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Tata’s £4bn plant to supply almost half of UK’s future battery requirement

The Government have announced that the Tata Group is to invest over £4 billion setting up a new electric vehicle  battery plant (aka gigafactory), in Bridgewater, Somerset, which will create thousands of jobs across the supply chain.

Rishi Sunak hailed it as an ‘incredibly proud’ moment for the country’s automotive industry and described it as a testament to the strength of the UK car manufacturing industry and its skilled workers.

Tata Motors owns Jaguar Land Rover (JLR), which will be the anchor customer of the new gigafactory, although other manufacturers will benefit from its annual capacity of 40GWh, a figure that represents almost half of the battery production that the Faraday Institution estimates the UK will need by 2030.

Batteries are expected to begin coming off the production line in 2026.

N Chandrasekaran, Chairman, Tata Sons, said: ‘The Tata group is deeply committed to a sustainable future across all of our business. Today, I am delighted to announce the Tata group will be setting up one of Europe’s largest battery cell manufacturing facilities in the UK. Our multi-billion pound investment will bring state-of-the-art technology to the country, helping to power the automotive sector’s transition to electric mobility, anchored by our own business, Jaguar Land Rover.

‘With this strategic investment, the Tata group further strengthens its commitment to the UK, alongside our many companies operating here across technology, consumer, hospitality, steel, chemicals, and automotive. I also want to thank His Majesty’s Government, which has worked so closely with us to enable this investment.’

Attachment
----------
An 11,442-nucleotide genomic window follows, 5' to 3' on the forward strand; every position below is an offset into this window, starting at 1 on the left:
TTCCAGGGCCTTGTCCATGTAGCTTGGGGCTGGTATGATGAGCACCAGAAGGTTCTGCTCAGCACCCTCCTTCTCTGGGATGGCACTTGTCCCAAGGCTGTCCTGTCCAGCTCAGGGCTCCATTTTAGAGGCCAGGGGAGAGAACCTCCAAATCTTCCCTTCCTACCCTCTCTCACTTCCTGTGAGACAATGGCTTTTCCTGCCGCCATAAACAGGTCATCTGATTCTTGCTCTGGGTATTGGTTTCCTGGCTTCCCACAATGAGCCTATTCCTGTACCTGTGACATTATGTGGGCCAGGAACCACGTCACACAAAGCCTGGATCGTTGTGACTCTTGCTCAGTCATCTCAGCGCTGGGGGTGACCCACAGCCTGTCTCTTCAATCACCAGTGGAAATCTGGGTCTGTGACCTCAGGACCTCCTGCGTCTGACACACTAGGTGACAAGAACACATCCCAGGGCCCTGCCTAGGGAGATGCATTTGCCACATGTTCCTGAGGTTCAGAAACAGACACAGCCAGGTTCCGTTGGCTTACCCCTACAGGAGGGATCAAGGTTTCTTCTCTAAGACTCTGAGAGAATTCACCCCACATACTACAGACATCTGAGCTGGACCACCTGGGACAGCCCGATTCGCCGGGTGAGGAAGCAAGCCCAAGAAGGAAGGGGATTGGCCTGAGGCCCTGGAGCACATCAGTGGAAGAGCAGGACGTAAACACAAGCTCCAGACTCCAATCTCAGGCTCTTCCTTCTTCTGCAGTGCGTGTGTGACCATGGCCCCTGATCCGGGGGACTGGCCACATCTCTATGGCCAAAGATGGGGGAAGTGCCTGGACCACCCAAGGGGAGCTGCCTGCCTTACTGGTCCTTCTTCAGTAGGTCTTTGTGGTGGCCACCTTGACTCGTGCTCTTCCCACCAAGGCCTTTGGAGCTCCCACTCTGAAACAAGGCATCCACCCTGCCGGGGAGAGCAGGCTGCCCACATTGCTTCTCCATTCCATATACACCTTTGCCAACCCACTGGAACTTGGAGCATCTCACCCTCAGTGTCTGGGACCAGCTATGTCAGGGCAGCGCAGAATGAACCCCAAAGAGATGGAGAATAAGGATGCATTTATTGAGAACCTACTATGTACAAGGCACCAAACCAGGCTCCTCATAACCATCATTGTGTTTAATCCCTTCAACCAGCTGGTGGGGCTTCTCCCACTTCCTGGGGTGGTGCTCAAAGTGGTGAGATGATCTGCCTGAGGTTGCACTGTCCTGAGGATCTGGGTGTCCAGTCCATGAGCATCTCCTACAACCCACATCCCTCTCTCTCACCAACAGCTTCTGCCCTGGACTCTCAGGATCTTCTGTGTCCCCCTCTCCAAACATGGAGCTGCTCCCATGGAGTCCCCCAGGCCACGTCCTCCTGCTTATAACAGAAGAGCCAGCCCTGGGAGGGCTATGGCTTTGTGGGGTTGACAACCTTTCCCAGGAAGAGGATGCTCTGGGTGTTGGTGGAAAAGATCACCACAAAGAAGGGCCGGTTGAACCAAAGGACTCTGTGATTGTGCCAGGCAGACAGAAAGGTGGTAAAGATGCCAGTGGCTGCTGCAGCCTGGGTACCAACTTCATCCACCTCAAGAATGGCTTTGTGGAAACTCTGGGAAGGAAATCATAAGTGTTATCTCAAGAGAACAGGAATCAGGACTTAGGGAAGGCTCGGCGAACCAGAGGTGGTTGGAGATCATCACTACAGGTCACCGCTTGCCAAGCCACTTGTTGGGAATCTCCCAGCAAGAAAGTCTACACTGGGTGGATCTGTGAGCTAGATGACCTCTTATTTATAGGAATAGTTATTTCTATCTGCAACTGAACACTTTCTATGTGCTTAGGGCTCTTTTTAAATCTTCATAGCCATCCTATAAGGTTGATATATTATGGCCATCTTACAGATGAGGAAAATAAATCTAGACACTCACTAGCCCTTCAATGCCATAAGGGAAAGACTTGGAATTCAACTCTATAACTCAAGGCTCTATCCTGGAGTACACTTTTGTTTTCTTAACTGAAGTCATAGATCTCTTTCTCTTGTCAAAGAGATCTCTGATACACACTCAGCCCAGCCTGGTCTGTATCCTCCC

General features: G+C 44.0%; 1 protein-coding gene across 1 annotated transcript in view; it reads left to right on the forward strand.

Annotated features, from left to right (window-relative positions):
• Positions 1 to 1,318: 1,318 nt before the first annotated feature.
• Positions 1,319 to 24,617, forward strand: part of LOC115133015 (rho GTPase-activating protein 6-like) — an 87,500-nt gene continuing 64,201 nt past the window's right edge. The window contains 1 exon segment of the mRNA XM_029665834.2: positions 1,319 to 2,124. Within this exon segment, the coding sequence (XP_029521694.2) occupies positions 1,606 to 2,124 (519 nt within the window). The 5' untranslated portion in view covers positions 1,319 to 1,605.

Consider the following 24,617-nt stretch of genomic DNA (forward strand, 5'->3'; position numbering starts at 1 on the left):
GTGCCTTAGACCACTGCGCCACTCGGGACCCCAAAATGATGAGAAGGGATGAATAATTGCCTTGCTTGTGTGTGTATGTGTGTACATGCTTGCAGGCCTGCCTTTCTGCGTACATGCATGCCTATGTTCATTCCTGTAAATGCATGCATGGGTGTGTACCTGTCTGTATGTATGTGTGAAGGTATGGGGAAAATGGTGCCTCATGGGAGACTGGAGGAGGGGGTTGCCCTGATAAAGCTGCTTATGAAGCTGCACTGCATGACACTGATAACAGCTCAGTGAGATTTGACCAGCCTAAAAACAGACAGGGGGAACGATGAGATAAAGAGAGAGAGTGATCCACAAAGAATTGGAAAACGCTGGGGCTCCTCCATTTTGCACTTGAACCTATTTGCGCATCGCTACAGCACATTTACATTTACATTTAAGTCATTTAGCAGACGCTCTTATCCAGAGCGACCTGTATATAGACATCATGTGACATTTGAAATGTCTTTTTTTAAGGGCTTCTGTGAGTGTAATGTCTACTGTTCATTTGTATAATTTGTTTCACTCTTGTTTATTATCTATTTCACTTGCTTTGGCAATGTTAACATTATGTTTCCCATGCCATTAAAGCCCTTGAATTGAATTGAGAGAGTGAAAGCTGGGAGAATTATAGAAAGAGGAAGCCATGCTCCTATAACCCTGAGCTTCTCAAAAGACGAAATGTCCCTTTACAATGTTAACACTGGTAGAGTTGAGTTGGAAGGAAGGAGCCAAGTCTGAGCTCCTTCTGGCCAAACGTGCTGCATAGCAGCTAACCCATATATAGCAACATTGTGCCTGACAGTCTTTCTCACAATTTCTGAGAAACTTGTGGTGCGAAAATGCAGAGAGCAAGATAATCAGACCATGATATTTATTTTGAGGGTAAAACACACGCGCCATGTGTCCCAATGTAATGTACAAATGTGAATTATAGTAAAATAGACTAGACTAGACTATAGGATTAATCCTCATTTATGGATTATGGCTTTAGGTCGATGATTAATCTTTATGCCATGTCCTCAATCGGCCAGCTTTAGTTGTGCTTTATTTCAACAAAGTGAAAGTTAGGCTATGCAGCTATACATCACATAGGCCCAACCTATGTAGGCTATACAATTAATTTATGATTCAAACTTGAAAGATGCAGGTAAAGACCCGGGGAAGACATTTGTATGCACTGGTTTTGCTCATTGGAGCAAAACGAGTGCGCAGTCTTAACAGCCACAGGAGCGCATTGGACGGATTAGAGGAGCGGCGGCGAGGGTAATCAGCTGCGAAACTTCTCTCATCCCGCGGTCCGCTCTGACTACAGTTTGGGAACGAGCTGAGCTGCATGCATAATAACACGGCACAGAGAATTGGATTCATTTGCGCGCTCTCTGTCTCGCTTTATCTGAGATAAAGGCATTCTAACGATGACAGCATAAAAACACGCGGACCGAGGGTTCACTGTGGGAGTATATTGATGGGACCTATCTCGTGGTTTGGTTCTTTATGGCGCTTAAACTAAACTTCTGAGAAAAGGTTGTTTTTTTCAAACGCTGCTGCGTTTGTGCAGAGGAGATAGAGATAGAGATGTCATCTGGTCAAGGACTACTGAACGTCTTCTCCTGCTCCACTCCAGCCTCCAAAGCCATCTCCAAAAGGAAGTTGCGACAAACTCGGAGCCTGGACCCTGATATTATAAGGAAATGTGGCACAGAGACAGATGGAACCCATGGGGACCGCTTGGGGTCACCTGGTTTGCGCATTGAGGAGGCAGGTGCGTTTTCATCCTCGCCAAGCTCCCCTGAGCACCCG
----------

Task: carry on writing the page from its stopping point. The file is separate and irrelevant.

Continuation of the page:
The government say that details of the ‘support’ given to Tata will be published in due course – earlier reports suggested that subsidies in the form of grants, energy subsidies and other training and research funding would be part of the agreed package.

Ben Nelmes, Chief Executive of New AutoMotive, the independent transport research organisation, said: ‘This is a welcome vote of confidence in the UK’s plans to transition to electric vehicles. Ambitious climate policies such as ministers’ plans for a zero emission vehicle mandate should make the UK a more inviting investment opportunity and help to further reduce the cost of electric cars and vans for motorists and businesses. The government should build on this success and bring forward a strategy for battery manufacturing so that Britain can benefit from new green technologies.’

Colin Walker, Head of Transport at the Energy and Climate Intelligence Unit (ECIU) said: ‘80% of the cars built in the UK are exported. Over 70% of these go the EU, the US and China, all of whom are committed to making the move to electric vehicles. If the UK’s car industry doesn’t evolve to meet that demand, it could find itself losing over £13bn a year in export revenue by 2030.

‘The construction of this battery factory is vital if the UK’s car industry is to move with the times, continue to employ tens of thousands of people, and generate billions in export income.

‘And it’s what the public wants. 53% of those polled by the ECIU back the £500million package that the Government has offered to enable its construction in the UK, with only 27% opposing it. After all, renewable energy and clean technology is the sector the public believes is most likely to create long-term growth for the UK economy .’

 

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